What quickly becomes apparent once you look such lists is that most of the players who did such a dance were younger players; the median age from those 76 player-seasons was 29 years old, the average (weighted by plate appearance) was 29.7. Only 17 of those 76 seasons came from players who were 34 or older, and just 10 of them got enough playing time to reach 300 plate appearances. As you might guess, most of those 10 were pretty good with the stick, because otherwise, why bother?

Player        OPS+  Year  Age  PA    AVG/OBP/SLG
Mike Stanley 132 1997 34 415 .297/.393/.507
Jim Leyritz 125 1998 34 328 .276/.384/.467
Greg Myers 125 2003 37 369 .307/.374/.502
Jorge Posada 116 2010 38 451 .248/.357/.454
Carlton Fisk 115 1985 37 620 .238/.320/.488
Gregg Zaun 112 2006 35 339 .272/.363/.462
Javy Lopez 106 2005 34 423 .278/.322/.458
Ted Simmons 103 1985 35 592 .273/.342/.402
Javy Lopez 75 2006 35 364 .251/.297/.386
Carlton Fisk 60 1986 38 491 .221/.263/.337

A couple names familiar to Yankee fans top the list. Stanley spent 1992 through 1995 with the Yankees, and returned in late 1997 via a trade with the Red Sox after Cecil Fielder was lost to an injury; his split season is represented above. Leyritz played for the Yankees from 1990 through 1996 and again in late 1999 and early 2000; he split 1998 between the Red Sox and Padres. He also fell seven PA short of making the list with a 128 OPS+ in strike-torn 1994, and made a solid showing (119 OPS+) in 167 PA in 1992. Posada, who played 60 games with the Yankees in 1997 while spending the entire year in the majors, more or less chased both out of the organization.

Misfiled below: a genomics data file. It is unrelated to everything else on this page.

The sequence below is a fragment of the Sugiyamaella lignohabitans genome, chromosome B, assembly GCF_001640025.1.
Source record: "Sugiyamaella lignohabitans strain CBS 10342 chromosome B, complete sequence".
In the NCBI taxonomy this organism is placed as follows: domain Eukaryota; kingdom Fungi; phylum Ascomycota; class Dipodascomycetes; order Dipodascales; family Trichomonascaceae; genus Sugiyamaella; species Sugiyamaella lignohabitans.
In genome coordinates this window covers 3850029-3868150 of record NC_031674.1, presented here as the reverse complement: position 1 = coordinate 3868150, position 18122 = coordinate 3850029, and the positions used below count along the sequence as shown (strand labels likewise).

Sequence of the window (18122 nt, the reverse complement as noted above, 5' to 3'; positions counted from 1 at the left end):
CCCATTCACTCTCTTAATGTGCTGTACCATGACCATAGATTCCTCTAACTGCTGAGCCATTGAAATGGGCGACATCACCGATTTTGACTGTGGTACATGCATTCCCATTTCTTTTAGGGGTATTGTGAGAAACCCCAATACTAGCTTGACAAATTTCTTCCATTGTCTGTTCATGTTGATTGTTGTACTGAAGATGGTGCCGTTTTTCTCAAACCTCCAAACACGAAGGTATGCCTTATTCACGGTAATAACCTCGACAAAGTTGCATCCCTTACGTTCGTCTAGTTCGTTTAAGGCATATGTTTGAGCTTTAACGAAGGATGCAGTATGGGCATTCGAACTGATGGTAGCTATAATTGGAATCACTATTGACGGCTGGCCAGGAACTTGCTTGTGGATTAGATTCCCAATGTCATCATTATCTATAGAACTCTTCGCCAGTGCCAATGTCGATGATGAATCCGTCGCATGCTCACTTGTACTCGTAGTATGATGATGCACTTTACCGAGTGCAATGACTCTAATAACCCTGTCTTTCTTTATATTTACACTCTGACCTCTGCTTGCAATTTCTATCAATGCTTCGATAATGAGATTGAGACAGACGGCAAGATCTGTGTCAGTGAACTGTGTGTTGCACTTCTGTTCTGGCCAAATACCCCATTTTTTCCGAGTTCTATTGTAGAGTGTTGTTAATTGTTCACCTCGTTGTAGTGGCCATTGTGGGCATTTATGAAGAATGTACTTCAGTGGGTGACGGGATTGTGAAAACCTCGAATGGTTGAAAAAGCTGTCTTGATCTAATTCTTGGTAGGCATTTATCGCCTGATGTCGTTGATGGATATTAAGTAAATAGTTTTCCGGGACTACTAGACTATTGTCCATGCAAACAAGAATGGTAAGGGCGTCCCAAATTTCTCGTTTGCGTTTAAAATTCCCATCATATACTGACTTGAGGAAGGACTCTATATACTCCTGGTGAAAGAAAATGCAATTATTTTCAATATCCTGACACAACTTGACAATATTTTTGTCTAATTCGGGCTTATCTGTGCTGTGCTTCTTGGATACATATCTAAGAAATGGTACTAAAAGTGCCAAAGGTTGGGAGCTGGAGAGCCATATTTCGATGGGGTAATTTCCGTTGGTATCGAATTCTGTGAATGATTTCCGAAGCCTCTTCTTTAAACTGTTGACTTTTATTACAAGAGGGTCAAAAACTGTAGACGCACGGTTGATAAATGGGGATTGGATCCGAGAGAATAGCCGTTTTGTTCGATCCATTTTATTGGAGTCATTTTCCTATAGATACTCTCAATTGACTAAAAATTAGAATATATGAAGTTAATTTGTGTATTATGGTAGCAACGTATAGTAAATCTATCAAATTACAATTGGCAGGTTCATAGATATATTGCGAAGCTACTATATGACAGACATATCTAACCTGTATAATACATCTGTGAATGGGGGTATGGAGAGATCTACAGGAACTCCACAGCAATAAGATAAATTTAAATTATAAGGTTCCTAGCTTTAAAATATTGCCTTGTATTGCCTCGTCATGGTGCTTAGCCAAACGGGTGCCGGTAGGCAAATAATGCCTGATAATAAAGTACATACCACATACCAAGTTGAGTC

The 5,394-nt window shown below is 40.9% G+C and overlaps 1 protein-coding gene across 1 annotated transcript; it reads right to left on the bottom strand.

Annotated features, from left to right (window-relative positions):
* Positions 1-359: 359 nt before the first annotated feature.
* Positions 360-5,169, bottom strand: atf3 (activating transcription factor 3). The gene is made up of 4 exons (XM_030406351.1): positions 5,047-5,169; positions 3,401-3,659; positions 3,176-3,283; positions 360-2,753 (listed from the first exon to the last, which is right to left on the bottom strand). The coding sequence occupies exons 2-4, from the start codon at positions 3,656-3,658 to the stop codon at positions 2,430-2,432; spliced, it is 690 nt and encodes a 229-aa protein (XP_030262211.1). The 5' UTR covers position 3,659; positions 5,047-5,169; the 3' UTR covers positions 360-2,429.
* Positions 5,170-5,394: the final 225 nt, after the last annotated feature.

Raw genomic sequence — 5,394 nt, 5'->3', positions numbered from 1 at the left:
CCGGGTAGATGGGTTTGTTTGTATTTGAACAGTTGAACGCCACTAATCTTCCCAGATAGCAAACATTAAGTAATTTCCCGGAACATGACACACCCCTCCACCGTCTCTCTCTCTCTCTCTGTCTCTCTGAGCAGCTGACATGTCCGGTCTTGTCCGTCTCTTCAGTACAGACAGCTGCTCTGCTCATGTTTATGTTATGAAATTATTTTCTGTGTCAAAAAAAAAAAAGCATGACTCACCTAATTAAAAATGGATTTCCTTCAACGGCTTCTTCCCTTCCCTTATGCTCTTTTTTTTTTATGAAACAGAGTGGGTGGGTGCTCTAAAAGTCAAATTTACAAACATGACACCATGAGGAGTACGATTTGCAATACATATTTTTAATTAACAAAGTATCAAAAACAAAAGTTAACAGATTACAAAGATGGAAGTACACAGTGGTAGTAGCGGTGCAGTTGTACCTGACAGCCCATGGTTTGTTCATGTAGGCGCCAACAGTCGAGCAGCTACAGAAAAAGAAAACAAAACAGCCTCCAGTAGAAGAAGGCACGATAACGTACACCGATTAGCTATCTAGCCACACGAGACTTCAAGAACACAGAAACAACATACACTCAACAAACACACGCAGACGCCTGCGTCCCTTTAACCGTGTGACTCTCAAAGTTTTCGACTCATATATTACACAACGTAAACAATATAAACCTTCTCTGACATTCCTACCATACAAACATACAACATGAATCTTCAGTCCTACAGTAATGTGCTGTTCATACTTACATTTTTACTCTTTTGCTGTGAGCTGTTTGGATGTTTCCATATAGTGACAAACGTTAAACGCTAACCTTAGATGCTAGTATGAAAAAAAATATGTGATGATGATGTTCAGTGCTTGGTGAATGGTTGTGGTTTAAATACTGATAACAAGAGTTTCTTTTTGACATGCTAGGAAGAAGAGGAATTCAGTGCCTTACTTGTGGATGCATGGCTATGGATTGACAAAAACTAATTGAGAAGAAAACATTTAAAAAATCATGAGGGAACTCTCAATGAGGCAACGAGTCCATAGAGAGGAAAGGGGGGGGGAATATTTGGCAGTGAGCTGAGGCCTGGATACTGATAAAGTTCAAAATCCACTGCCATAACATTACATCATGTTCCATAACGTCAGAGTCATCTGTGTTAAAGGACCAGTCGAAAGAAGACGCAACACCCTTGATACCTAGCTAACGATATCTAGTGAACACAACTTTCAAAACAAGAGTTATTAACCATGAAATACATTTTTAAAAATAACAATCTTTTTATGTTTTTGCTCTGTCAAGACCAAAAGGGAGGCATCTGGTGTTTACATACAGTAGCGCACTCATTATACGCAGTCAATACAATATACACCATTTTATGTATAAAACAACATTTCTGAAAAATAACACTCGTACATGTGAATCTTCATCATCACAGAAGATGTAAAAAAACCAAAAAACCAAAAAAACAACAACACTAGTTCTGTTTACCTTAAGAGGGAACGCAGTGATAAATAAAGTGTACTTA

Right off the bat, we can say that if Posada were to catch 15 and DH at least 15 games apiece, make 300 plate appearances AND finish with an OPS+ above 100, he would be the oldest player ever to do so, not to mention the first player to do so twice from age 34 onwards. That doesn't sound like it's asking a whole lot, and perhaps even the Yankees would bet the under when it comes to Posada's donning the tools of ignorance, but simply the fact that such a role at that level of productivity is virtually unprecedented should give pause.

Then again, Posada's production last year is in short list territory as well. Since the dawn of the DH era, there have been just 23 player-seasons where a player 35 or older has caught at least 80 games and hit at a 100 OPS+ clip. Here's the leaderboard:

Player        OPS+  Year  Age  PA    AVG/OBP/SLG
Jorge Posada 153 2007 35 589 .338/.426/.543
Carlton Fisk 136 1989 41 419 .293/.356/.475
Carlton Fisk 134 1990 42 521 .285/.378/.451
Carlton Fisk 134 1983 35 545 .289/.355/.518
Jorge Posada 125 2009 37 438 .285/.363/.522
Greg Myers 125 2003 37 369 .307/.374/.502
Mike Piazza 122 2006 37 439 .283/.342/.501
Ernie Whitt 121 1989 37 440 .262/.349/.416
Alan Ashby 117 1987 35 441 .288/.367/.438
Jorge Posada 116 2010 38 451 .248/.357/.454

Raise the cutoff to 38 and the list dwindles to Fisk (three times, with his 102 OPS+ 1987 season at age 39 joining the top two above), Posada in 2010, and Bob Boone, who put up a 110 OPS+ in 1988 at the age of 40 for the Angels.

All of which is a roundabout way of saying that the Yankees have been fortunate to get as much as they have out of late-model Posada, and they'll be luckier still to do so as they move him into a fairly unique role. Enjoy him while you've got him.